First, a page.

But the five-percent drop this year, to 113,000 students, is two to three times greater than in previous years.

"We're seeing both the structural phenomenon of lower natality rates" combined with "the effects of Covid and working from home," said Patrick Bloche, one of the city's deputy mayors.

As a result, the net loss has been 20 classes closed across the city this year, leaving an average of 21 children in each kindergarten class and 20 in primary schools numbers that other cities would dream of having, Bloche added.

"It's quite huge, we've never had so many pupils lost in one year," says the director of a school in the 20th arrondissement of Paris, which has 115 pupils this year, compared to 140 last year.

The reasons are all the usual suspects: Cost of living, small urban spaces, and now telecommuting. Though this hasn’t necessarily led to a reset in real estate prices, many are predicting that will happen eventually. While local leaders have been trying to make the city greener and more livable, it’s hard to escape the feeling that it will be hard to stop this hollowing out.


Kiffe Keanu

Kiffe or Kiffer is one of these French words that I adore but that I am too timid to actually use casually in conservation. It basically means something along the lines of “to dig”: I dig you (je te kiffe.) It’s an informal way to say you’re really into something or someone. The problem is that I’m never really sure how into something this would suggest I am. Is it more “I like you” or “I think you’re awesome” or “I think about you every waking minute of my existence and can’t imagine life without you”?

So, better to be safe than watching the mortified look on someone’s face as they awkwardly back away.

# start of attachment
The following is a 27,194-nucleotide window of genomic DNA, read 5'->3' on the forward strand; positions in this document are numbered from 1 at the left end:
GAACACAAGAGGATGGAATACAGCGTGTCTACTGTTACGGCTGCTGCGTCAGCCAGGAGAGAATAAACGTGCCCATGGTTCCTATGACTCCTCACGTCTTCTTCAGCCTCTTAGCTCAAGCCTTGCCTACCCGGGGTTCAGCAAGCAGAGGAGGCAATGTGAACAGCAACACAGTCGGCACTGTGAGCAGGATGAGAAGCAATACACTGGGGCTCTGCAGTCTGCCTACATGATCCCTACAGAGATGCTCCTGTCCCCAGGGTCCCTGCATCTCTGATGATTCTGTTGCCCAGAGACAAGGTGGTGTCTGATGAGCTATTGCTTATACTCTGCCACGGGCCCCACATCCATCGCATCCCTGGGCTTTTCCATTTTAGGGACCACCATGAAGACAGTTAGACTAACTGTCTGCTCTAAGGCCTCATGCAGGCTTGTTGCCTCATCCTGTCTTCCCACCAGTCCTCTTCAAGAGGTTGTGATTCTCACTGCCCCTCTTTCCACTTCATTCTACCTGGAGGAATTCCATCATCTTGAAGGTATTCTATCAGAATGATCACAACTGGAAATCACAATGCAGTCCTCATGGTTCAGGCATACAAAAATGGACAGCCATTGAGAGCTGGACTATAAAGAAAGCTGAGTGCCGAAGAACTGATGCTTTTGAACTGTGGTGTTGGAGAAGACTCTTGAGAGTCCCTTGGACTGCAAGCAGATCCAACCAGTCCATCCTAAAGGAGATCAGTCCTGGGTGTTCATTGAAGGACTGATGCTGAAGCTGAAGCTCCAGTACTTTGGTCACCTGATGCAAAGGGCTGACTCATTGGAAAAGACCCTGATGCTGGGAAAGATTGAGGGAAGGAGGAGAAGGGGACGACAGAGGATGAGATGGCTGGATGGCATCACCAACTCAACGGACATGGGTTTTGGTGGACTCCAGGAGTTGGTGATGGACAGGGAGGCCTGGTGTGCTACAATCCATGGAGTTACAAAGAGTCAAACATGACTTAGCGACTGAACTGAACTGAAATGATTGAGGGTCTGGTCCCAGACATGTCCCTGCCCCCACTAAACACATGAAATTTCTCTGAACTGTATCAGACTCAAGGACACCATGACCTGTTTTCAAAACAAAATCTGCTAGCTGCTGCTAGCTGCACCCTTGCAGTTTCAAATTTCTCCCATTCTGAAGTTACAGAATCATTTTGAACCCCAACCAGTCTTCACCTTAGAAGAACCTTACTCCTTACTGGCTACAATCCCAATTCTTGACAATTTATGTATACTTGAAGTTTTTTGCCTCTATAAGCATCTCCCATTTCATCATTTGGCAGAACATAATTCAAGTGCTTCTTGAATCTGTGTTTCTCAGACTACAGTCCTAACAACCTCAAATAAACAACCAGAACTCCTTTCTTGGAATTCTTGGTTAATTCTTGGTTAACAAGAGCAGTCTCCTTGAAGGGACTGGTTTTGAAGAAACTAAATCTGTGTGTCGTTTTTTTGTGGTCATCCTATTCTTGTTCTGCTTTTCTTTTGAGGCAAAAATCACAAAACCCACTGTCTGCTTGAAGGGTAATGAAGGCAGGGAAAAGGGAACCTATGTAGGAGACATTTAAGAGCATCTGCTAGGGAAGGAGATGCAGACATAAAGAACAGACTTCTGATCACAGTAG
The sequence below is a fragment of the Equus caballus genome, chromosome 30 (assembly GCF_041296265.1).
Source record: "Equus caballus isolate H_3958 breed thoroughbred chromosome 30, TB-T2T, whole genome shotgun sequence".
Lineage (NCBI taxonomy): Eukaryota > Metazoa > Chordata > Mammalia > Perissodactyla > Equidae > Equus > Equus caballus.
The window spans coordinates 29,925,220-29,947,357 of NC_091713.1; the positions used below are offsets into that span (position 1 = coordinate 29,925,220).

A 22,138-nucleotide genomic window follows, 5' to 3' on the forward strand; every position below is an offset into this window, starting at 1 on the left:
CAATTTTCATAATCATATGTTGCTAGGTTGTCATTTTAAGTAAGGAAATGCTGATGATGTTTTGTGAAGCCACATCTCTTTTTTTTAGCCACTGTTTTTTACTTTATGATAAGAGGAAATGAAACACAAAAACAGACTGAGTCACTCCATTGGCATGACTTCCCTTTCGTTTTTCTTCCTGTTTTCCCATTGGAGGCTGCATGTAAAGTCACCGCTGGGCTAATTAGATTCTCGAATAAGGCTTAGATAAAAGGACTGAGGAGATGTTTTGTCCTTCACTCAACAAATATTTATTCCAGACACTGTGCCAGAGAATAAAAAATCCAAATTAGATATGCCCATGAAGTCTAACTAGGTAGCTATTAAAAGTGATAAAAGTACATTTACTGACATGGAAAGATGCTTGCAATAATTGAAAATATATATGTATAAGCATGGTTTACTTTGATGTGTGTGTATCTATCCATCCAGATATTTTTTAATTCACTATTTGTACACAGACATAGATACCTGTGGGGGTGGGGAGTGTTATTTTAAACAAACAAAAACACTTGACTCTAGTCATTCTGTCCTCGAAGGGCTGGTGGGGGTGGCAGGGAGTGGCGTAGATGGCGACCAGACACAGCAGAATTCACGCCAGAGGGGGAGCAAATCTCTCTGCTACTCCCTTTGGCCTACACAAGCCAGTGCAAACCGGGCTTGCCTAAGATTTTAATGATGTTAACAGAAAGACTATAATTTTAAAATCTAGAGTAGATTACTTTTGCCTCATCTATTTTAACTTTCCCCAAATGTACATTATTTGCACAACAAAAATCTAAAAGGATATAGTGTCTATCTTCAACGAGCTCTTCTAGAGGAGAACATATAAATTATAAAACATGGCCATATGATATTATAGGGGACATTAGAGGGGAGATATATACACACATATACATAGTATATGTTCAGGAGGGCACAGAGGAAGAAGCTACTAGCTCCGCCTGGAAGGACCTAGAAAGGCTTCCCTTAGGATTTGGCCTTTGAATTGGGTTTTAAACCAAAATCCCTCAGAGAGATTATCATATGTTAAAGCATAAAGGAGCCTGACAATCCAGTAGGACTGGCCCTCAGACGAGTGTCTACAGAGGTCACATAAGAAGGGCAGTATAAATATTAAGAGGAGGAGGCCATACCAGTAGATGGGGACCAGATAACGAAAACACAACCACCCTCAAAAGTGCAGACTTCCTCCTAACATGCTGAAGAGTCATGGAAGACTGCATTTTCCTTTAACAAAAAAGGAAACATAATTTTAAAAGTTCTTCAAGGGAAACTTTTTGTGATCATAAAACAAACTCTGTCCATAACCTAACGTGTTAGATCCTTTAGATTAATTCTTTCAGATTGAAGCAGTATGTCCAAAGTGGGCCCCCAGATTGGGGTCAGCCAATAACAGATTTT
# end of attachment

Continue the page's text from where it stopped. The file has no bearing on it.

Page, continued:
I do feel safe in saying, however, that Paris kiffe Keanu Reeves. Paris Twitter lit up last week because the man who has made an improbable career out of being completely stoic and devoid of any emotion in every film he has made turned up in the city filming the next installment of the John Wick franchise. (Somehow, despite my pop culture obsessions, I have never seen a John Wick movie or a Fast and Furious movie.)

Of course, modern-day Paris is basically a movie set that also doubles as a place where people sometimes live and work. So it says something about the status of a movie star that they can actually make Parisians put down their baguette and espresso and take to Twitter to swoon.


Dreaming Of France

Ax-les-Thermes is a village in the Ariege Department in the Occitanie Region. It is one of our favorite places to ski in the Pyrénées thanks to its spacious slopes and easy access by train or car from Toulouse. The Ax 3 Domaines is still one of the most beautiful ski stations in the Pyrénées with some of the most spectacular views.

If you need a change of pace, the Chioula Nordic ski station is outstanding. Chioula is located about 15 minutes from Ax-les-Thermes and offers 15 trails for cross-country skiing, 4 snowshoe trails, and even a sledding area.

Located downtown, Les Bains Du Couloubret is the perfect coda to a day of skiing. For €18.50, you get two hours of access to the thermal baths, where the waters run between 33 degrees Celsius and 38 degrees Celsius. There’s also a hammam and sauna.

If that’s too much, just dip your feet in the hot spring that runs through the middle of town.


Great Reads

Villagers in Normandy are trying to block a new underwater communications project, though apparently the British are not familiar with the American slang “laying cable.” In the latest sign of the apocalypse, the French are eating more mozzarella than camembert. French officials and educators paid homage to Samuel Paty, the teacher who was beheaded last year touching off debates about free speech, immigration, and fake news. France is also still trying to atone for its sins in Algeria.

Finally, a new big-budget flick has just been released about that dude who made that big metal structure that accounts for 65% of all photos on Instagram. And Georgia O’Keeffe is getting her first exhibition in France.

Chris O’Brien

Le Pecq, France